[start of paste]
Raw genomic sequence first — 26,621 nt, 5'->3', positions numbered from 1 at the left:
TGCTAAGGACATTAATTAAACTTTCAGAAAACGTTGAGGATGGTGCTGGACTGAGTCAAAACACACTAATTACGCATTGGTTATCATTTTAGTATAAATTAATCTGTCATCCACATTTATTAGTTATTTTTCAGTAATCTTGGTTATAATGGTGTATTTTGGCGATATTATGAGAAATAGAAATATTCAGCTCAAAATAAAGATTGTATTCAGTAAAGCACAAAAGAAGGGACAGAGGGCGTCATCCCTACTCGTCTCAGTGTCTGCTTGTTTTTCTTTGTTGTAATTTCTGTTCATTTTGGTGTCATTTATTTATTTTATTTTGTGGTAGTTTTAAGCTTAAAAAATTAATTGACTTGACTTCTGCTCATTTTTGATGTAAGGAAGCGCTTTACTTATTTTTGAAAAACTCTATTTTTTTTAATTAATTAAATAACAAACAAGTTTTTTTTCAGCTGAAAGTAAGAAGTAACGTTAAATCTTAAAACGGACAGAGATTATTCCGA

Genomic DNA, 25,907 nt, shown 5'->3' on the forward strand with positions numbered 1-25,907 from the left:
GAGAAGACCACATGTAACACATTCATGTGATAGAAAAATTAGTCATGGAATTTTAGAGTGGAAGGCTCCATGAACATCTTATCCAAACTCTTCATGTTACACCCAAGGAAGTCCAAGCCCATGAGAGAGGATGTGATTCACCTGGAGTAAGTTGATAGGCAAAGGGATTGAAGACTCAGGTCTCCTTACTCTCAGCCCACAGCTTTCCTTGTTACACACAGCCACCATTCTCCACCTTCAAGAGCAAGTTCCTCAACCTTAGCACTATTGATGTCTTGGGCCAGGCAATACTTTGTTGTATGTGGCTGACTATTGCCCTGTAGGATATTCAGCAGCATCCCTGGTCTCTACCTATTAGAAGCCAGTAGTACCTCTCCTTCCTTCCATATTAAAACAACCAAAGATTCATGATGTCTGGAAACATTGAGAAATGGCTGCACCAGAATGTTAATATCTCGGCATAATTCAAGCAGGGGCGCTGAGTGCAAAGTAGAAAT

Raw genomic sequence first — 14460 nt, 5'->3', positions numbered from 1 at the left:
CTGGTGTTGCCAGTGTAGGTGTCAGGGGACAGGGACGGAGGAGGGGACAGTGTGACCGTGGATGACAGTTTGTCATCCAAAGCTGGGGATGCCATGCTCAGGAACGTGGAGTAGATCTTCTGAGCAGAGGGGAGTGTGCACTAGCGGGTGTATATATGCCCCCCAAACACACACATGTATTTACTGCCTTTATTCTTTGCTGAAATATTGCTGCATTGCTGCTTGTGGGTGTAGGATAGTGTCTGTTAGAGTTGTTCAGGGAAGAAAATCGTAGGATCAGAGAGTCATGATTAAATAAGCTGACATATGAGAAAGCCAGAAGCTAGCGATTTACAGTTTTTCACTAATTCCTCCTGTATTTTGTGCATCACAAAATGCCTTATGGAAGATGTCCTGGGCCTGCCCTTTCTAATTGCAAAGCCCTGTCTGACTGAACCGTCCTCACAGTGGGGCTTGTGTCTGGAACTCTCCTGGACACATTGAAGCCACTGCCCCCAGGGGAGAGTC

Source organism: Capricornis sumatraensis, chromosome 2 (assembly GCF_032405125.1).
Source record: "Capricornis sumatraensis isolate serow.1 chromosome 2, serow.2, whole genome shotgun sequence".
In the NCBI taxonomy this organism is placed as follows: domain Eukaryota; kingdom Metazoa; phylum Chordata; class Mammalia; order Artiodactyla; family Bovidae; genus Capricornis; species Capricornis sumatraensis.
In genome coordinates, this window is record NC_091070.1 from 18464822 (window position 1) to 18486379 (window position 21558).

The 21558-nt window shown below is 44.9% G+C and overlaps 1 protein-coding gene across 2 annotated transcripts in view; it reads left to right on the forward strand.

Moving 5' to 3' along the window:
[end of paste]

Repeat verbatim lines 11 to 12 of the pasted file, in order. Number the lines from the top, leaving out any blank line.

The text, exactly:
The 21558-nt window shown below is 44.9% G+C and overlaps 1 protein-coding gene across 2 annotated transcripts in view; it reads left to right on the forward strand.

Moving 5' to 3' along the window: